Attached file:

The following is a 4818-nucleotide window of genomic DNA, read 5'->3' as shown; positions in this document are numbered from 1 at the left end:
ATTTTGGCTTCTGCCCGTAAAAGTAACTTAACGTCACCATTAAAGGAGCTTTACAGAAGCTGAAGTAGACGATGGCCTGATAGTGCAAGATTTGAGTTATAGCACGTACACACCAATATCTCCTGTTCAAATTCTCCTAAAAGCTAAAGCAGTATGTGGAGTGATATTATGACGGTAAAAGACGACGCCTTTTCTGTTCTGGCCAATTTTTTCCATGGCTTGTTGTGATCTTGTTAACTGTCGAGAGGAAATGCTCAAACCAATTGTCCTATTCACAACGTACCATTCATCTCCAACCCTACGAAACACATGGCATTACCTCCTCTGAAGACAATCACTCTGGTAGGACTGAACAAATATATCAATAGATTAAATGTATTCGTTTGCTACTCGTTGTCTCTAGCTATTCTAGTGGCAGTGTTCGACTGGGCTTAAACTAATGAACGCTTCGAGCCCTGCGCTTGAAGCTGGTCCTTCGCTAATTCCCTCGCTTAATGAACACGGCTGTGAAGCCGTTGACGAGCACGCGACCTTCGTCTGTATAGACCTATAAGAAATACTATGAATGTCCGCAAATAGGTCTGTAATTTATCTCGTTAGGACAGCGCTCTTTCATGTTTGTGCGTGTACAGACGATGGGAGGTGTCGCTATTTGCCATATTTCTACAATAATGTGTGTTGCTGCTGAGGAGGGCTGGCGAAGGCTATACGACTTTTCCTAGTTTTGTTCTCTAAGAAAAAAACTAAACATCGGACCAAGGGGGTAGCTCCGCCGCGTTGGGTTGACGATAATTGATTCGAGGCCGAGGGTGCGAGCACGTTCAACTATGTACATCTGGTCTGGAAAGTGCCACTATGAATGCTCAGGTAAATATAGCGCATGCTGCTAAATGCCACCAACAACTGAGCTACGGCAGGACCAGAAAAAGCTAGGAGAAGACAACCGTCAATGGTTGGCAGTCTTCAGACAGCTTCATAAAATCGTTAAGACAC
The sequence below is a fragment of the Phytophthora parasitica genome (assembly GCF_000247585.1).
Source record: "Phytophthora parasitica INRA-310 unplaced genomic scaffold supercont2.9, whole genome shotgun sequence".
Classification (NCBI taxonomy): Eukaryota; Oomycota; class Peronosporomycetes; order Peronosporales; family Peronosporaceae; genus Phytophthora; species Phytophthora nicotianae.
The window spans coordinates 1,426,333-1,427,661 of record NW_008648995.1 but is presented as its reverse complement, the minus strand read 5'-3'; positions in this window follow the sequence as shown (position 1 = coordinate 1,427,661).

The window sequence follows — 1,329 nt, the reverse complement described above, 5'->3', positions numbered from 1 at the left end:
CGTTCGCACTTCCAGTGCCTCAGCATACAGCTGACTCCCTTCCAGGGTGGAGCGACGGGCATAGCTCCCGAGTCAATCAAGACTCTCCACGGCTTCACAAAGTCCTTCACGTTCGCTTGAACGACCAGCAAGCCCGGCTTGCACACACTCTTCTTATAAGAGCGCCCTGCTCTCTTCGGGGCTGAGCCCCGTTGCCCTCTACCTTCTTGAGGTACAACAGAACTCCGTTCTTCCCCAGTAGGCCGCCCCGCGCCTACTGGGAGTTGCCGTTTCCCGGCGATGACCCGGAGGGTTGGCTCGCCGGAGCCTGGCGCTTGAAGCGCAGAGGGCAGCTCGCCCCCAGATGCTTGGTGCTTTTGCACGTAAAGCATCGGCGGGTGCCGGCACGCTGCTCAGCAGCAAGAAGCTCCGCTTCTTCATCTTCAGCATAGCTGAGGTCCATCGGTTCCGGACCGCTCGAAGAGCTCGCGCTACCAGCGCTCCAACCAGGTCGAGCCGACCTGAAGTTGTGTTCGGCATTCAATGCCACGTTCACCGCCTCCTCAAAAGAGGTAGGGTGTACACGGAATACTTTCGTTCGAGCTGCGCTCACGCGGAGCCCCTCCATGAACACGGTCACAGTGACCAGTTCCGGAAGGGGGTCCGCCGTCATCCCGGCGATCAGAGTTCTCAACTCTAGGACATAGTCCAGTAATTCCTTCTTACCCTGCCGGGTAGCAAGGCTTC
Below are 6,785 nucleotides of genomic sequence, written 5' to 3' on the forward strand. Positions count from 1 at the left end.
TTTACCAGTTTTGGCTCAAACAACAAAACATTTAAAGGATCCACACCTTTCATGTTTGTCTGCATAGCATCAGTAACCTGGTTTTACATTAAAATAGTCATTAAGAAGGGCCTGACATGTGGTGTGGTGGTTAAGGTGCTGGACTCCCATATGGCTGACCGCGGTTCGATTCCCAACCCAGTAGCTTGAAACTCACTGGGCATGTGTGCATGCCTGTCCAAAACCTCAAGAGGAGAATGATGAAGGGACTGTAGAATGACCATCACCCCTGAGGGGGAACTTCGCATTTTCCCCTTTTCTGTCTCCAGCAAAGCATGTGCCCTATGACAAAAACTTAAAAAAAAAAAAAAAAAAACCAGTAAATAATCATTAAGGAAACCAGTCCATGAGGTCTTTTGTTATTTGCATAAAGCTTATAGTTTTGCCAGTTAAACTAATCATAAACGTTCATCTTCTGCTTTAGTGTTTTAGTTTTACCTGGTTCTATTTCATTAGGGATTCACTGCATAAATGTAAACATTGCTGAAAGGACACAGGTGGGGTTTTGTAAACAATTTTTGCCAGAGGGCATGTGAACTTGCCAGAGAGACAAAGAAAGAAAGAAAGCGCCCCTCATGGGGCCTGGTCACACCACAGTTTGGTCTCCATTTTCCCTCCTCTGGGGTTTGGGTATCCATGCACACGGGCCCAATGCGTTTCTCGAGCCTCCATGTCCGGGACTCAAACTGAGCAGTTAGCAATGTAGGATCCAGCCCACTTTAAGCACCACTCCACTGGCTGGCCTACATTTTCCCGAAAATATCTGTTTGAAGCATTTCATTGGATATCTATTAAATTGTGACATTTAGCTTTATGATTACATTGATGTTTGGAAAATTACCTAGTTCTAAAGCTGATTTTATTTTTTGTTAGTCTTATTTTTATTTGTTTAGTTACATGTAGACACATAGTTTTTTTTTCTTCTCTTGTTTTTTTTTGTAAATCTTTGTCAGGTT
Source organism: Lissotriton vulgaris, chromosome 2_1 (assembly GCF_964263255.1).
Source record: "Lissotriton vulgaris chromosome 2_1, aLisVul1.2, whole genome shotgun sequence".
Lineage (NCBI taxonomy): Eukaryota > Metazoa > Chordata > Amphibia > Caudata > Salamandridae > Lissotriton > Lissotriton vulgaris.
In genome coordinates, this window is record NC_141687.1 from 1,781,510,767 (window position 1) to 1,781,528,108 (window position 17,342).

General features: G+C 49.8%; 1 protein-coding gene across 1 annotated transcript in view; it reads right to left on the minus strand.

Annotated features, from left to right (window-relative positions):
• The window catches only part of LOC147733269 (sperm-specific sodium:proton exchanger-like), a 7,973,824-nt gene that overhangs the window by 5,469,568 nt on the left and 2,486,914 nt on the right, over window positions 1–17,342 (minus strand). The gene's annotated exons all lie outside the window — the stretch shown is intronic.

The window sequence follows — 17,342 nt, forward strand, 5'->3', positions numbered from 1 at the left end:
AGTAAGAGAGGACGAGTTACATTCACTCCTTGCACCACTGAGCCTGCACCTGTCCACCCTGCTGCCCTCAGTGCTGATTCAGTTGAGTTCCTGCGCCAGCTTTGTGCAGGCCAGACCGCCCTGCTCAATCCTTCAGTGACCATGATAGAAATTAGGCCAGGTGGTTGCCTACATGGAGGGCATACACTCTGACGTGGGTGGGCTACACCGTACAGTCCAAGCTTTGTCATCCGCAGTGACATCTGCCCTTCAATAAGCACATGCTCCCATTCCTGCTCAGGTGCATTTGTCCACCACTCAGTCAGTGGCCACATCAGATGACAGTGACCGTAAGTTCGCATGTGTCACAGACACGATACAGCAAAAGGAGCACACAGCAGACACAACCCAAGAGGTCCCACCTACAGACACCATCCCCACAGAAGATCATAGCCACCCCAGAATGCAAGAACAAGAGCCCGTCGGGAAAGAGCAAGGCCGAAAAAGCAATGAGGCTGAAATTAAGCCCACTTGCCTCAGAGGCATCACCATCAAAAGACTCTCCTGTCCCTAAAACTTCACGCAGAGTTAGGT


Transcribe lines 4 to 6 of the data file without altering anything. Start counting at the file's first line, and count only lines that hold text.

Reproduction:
Source record: "Phytophthora parasitica INRA-310 unplaced genomic scaffold supercont2.9, whole genome shotgun sequence".
Classification (NCBI taxonomy): Eukaryota; Oomycota; class Peronosporomycetes; order Peronosporales; family Peronosporaceae; genus Phytophthora; species Phytophthora nicotianae.
The window spans coordinates 1,426,333-1,427,661 of record NW_008648995.1 but is presented as its reverse complement, the minus strand read 5'-3'; positions in this window follow the sequence as shown (position 1 = coordinate 1,427,661).